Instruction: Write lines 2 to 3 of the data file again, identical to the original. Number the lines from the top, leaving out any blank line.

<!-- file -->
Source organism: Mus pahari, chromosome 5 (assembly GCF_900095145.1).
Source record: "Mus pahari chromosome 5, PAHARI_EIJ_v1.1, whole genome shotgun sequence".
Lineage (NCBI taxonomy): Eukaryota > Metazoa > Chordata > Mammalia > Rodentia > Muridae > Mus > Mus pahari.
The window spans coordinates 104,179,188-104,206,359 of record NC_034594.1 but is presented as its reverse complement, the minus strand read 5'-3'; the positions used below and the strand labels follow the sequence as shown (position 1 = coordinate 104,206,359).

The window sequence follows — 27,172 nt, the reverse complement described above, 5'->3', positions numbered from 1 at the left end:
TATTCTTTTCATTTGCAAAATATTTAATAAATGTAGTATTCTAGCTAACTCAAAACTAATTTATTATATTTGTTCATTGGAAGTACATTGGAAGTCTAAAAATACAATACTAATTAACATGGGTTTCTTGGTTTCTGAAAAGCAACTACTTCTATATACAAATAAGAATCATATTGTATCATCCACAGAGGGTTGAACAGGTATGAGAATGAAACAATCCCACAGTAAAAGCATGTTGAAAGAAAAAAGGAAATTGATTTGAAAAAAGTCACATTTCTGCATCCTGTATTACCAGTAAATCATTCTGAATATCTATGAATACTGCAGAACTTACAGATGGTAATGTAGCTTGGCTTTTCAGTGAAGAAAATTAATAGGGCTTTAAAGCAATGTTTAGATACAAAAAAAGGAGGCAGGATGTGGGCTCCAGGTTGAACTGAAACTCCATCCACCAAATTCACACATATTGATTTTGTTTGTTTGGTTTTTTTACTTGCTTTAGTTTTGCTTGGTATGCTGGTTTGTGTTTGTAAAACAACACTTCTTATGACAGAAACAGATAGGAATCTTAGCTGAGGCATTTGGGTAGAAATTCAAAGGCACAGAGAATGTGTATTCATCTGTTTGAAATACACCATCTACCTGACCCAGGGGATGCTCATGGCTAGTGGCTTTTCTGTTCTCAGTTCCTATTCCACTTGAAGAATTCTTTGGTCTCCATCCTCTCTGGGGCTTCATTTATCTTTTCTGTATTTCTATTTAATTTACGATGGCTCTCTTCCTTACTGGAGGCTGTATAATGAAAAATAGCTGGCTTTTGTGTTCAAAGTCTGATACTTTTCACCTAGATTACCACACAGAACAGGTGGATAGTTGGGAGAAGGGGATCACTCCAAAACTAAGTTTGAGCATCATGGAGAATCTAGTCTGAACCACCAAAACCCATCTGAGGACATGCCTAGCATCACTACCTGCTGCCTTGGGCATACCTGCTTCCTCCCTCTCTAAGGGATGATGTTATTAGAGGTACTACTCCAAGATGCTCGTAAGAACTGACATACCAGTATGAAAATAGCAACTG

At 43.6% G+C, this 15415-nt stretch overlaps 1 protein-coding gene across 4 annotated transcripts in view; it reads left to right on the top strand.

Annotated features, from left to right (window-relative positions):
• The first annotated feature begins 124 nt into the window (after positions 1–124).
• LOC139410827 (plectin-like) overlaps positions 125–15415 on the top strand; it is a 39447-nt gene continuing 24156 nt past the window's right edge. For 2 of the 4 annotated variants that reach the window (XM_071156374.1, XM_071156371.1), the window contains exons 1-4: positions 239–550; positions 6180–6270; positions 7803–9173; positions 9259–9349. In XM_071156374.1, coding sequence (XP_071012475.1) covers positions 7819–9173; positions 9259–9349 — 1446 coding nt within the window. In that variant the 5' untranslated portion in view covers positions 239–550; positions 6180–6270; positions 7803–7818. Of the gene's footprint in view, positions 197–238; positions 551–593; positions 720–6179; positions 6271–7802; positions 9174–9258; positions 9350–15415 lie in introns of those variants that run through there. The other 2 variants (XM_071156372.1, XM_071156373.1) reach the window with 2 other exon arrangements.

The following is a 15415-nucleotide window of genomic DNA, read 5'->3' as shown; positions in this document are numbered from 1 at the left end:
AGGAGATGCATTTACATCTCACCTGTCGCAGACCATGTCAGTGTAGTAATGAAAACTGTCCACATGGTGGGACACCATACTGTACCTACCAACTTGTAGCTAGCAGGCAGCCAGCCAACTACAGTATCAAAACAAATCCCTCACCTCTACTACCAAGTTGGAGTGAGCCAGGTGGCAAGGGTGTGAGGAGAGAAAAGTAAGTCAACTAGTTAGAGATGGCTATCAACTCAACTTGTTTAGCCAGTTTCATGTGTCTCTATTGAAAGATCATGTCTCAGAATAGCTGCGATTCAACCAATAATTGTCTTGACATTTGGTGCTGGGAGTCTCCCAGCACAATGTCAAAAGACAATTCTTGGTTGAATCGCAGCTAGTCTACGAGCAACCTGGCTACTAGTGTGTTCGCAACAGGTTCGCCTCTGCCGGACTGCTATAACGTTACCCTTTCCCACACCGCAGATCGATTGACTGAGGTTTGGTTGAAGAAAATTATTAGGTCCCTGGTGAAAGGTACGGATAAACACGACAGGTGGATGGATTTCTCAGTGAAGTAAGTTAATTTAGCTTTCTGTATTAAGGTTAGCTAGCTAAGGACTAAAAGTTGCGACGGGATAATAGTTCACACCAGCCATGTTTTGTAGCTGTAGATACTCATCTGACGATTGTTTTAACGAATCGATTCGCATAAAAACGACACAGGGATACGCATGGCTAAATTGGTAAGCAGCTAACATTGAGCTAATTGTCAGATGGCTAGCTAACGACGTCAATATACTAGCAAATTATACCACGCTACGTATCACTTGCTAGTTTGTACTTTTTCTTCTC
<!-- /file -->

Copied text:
Source record: "Mus pahari chromosome 5, PAHARI_EIJ_v1.1, whole genome shotgun sequence".
Lineage (NCBI taxonomy): Eukaryota > Metazoa > Chordata > Mammalia > Rodentia > Muridae > Mus > Mus pahari.